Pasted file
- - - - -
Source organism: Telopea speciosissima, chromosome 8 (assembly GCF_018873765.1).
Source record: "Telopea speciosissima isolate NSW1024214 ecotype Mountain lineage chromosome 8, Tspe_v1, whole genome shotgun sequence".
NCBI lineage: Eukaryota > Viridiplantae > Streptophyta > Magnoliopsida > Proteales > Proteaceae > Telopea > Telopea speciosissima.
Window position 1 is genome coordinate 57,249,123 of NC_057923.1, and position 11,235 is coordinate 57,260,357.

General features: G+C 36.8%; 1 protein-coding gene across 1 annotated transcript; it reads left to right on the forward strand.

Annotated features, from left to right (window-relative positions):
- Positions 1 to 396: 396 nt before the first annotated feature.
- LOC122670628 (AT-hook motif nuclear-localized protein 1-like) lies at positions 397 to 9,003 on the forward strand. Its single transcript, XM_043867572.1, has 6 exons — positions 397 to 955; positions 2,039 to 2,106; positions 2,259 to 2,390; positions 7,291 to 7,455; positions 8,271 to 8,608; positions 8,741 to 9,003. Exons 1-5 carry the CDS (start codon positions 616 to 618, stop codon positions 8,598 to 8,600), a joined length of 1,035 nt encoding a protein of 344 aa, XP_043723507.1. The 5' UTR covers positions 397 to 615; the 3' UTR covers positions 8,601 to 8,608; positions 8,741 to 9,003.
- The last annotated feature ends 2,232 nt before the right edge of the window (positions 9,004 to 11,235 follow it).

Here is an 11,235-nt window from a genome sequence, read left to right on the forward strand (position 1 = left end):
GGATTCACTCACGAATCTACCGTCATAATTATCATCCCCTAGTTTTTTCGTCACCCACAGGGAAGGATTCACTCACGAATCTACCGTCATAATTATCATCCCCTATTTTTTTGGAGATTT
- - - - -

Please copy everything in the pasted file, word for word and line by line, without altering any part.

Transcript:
Source organism: Telopea speciosissima, chromosome 8 (assembly GCF_018873765.1).
Source record: "Telopea speciosissima isolate NSW1024214 ecotype Mountain lineage chromosome 8, Tspe_v1, whole genome shotgun sequence".
NCBI lineage: Eukaryota > Viridiplantae > Streptophyta > Magnoliopsida > Proteales > Proteaceae > Telopea > Telopea speciosissima.
Window position 1 is genome coordinate 57,249,123 of NC_057923.1, and position 11,235 is coordinate 57,260,357.

General features: G+C 36.8%; 1 protein-coding gene across 1 annotated transcript; it reads left to right on the forward strand.

Annotated features, from left to right (window-relative positions):
- Positions 1 to 396: 396 nt before the first annotated feature.
- LOC122670628 (AT-hook motif nuclear-localized protein 1-like) lies at positions 397 to 9,003 on the forward strand. Its single transcript, XM_043867572.1, has 6 exons — positions 397 to 955; positions 2,039 to 2,106; positions 2,259 to 2,390; positions 7,291 to 7,455; positions 8,271 to 8,608; positions 8,741 to 9,003. Exons 1-5 carry the CDS (start codon positions 616 to 618, stop codon positions 8,598 to 8,600), a joined length of 1,035 nt encoding a protein of 344 aa, XP_043723507.1. The 5' UTR covers positions 397 to 615; the 3' UTR covers positions 8,601 to 8,608; positions 8,741 to 9,003.
- The last annotated feature ends 2,232 nt before the right edge of the window (positions 9,004 to 11,235 follow it).

Here is an 11,235-nt window from a genome sequence, read left to right on the forward strand (position 1 = left end):
GGATTCACTCACGAATCTACCGTCATAATTATCATCCCCTAGTTTTTTCGTCACCCACAGGGAAGGATTCACTCACGAATCTACCGTCATAATTATCATCCCCTATTTTTTTGGAGATTT